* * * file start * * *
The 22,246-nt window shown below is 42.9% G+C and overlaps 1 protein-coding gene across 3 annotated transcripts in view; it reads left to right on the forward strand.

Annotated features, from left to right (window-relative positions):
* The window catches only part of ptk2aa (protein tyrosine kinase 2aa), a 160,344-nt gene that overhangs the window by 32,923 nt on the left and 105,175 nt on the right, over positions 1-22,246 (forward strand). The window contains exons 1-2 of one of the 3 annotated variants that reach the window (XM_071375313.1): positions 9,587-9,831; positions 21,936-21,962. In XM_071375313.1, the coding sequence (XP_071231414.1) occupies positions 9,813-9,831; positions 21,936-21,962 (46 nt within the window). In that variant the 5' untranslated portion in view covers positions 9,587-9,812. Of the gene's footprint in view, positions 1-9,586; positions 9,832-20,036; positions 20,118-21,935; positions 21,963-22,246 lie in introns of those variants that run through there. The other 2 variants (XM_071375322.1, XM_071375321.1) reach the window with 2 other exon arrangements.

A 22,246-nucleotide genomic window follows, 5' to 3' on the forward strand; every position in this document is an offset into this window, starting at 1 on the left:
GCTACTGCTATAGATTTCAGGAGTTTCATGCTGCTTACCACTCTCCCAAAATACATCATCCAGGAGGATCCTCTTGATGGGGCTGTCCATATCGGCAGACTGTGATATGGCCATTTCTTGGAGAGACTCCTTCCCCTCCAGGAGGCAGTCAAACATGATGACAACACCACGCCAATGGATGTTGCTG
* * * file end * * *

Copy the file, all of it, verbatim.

The 22,246-nt window shown below is 42.9% G+C and overlaps 1 protein-coding gene across 3 annotated transcripts in view; it reads left to right on the forward strand.

Annotated features, from left to right (window-relative positions):
* The window catches only part of ptk2aa (protein tyrosine kinase 2aa), a 160,344-nt gene that overhangs the window by 32,923 nt on the left and 105,175 nt on the right, over positions 1-22,246 (forward strand). The window contains exons 1-2 of one of the 3 annotated variants that reach the window (XM_071375313.1): positions 9,587-9,831; positions 21,936-21,962. In XM_071375313.1, the coding sequence (XP_071231414.1) occupies positions 9,813-9,831; positions 21,936-21,962 (46 nt within the window). In that variant the 5' untranslated portion in view covers positions 9,587-9,812. Of the gene's footprint in view, positions 1-9,586; positions 9,832-20,036; positions 20,118-21,935; positions 21,963-22,246 lie in introns of those variants that run through there. The other 2 variants (XM_071375322.1, XM_071375321.1) reach the window with 2 other exon arrangements.

A 22,246-nucleotide genomic window follows, 5' to 3' on the forward strand; every position in this document is an offset into this window, starting at 1 on the left:
GCTACTGCTATAGATTTCAGGAGTTTCATGCTGCTTACCACTCTCCCAAAATACATCATCCAGGAGGATCCTCTTGATGGGGCTGTCCATATCGGCAGACTGTGATATGGCCATTTCTTGGAGAGACTCCTTCCCCTCCAGGAGGCAGTCAAACATGATGACAACACCACGCCAATGGATGTTGCTG